Open Globe Injury

Your eyeball (the globe of your eye) can be seriously injured in fights, falls and in motor vehicle or industrial accidents. If your cornea and sclera are penetrated, you have an open globe injury (globe rupture). You need medical help to save your vision.


What is globe rupture (open globe injury)?

Open globe injury (often referred to simply as “an open globe”) is the term for an eyeball injury where trauma has caused a full-thickness cut or defect in the wall of your eye. (This term comes from the fact that medical professionals often call the eyeball “the globe.”) Open globe injuries generally happen because of severe blunt or penetrating trauma to your eye.

Various forms of open globe injury exist:

  • Globe rupture (from blunt trauma).
  • Full-thickness globe laceration (from a cutting injury).
  • Globe penetration (from penetrating trauma where the object remains in your eye).
  • Globe perforation (from penetrating trauma where the object doesn’t remain in your eye).

In all of these cases, a section of the eye wall is no longer intact, potentially allowing eye contents to extrude outside of the eye.

The eye wall has two sections: the sclera and the cornea. The sclera is the white part of your eye. The cornea is the clear front portion. You have an open globe injury when a full-thickness cut goes through either the cornea or the sclera or through both of them.

An open globe injury is different from a corneal abrasion, which is a scratch on the surface of the cornea. Corneal abrasions are much more common and generally less severe than open globe injuries.

Who do open globe injuries affect?

An open globe can happen to anyone. However, studies indicate that it’s more common among people assigned male at birth (AMAB). Moreover, it occurs twice as often to people AMAB who are under age 40 than to those who are over 40.

You may be more at risk of an open globe injury if you’ve had previous eye surgery because the protective tissues of the eye may be weaker at certain points. This includes cataract surgeries, glaucoma surgeries and certain forms of corneal transplants.

In the United States, the number of open globe injuries is approximately 3 per 100,000 people.


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Symptoms and Causes

What are the signs and symptoms of an open globe injury?

The signs and symptoms of open globe injury vary but may include:

  • Eye pain.
  • Vision loss.
  • Fluid leaking from the eye.
  • An injury that’s visibly pierced your eyelid.
  • Extrusion of ocular tissue from the eyeball (eye tissue is pushed out).

What are the causes of open globe injuries?

Common causes of open globe injuries include:

  • Falls, especially if you hit your head. This is particularly true for people over age 75.
  • Scissors. This is true for small children, who often get hurt at places where they can get scissors easily.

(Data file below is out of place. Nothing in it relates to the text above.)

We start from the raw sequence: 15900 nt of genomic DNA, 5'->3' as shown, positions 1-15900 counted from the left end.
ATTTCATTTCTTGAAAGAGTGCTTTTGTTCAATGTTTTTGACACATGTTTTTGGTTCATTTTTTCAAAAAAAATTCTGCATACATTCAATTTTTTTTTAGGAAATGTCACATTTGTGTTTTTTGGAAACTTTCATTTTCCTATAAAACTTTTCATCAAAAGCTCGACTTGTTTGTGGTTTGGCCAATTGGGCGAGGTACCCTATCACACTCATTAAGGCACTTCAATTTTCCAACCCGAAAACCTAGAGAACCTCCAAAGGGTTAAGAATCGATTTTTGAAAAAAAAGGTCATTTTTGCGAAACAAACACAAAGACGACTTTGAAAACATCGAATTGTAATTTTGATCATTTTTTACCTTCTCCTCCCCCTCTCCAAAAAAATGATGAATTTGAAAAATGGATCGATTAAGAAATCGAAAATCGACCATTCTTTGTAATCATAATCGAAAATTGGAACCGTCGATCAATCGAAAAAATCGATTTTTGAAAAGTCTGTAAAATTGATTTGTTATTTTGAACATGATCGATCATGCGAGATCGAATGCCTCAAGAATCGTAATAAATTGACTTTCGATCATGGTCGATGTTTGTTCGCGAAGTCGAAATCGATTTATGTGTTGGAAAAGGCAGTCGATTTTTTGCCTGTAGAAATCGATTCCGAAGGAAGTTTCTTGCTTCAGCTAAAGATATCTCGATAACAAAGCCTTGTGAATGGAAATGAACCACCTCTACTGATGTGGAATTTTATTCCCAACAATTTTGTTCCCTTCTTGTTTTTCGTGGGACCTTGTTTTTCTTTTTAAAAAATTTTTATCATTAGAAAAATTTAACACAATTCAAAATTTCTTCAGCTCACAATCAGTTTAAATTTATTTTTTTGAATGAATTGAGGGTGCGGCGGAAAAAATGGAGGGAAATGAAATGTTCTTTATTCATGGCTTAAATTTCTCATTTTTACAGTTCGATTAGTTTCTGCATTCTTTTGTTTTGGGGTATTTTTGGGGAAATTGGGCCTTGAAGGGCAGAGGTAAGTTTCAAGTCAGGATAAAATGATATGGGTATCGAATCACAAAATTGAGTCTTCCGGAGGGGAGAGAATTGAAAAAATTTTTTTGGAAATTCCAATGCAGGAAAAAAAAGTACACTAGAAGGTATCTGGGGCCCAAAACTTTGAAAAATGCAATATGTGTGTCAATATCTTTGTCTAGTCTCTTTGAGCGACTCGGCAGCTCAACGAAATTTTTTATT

• Fights, including a punch or kick to the head.
  • Accidents with motor vehicles or industrial machinery. Flying bits of debris at work sites can cause globe rupture, as can the actual machinery itself.
  • Shrapnel or other flying debris.
  • Gunshots.
  • Explosions, including fireworks.
  • Knife wounds.
  • Fishing hooks.


Diagnosis and Tests

How is an open globe injury diagnosed?

If you think it’s possible that you have an open globe, it’s critical that you don’t rub or apply any pressure to the eye and that you go to an ophthalmologist or emergency department immediately. An eye care provider may suspect an open globe injury based on your eye’s appearance, your symptoms, certain imaging techniques — like ultrasound or magnetic resonance imaging (MRI) — or your facial injuries.

If it’s possible, a provider will ask you questions about the events and timing of your injury, as well as what happened afterwards. The first examination should put no pressure at all on the eye. A provider will likely do tests, including:

  • A complete slit lamp eye exam.
  • Snellen eye chart exam to test how well you see. This test is the one you might call the “big E” test. It can reveal low vision.
  • A computed tomography (CT) scan of your face and jaws.

A provider is unlikely to order certain tests until after they determine whether you have an open globe injury. For instance, you shouldn’t have a scan if you have an open globe injury since you may have metal debris in your eye, which would make an MRI potentially dangerous.

Management and Treatment

How are open globe injuries treated?

Open globe injuries are medical emergencies. If the trauma has caused other life-threatening injuries, then the healthcare team will take care of those first. An ophthalmologist should see open globe injuries as soon as possible.

Most open globe injuries require surgery. While awaiting your surgery, or if your open globe doesn’t need surgery, you should:

  • Try to keep as calm as possible.
  • Don’t rub or touch your eye. There should be no pressure on the eye at any time.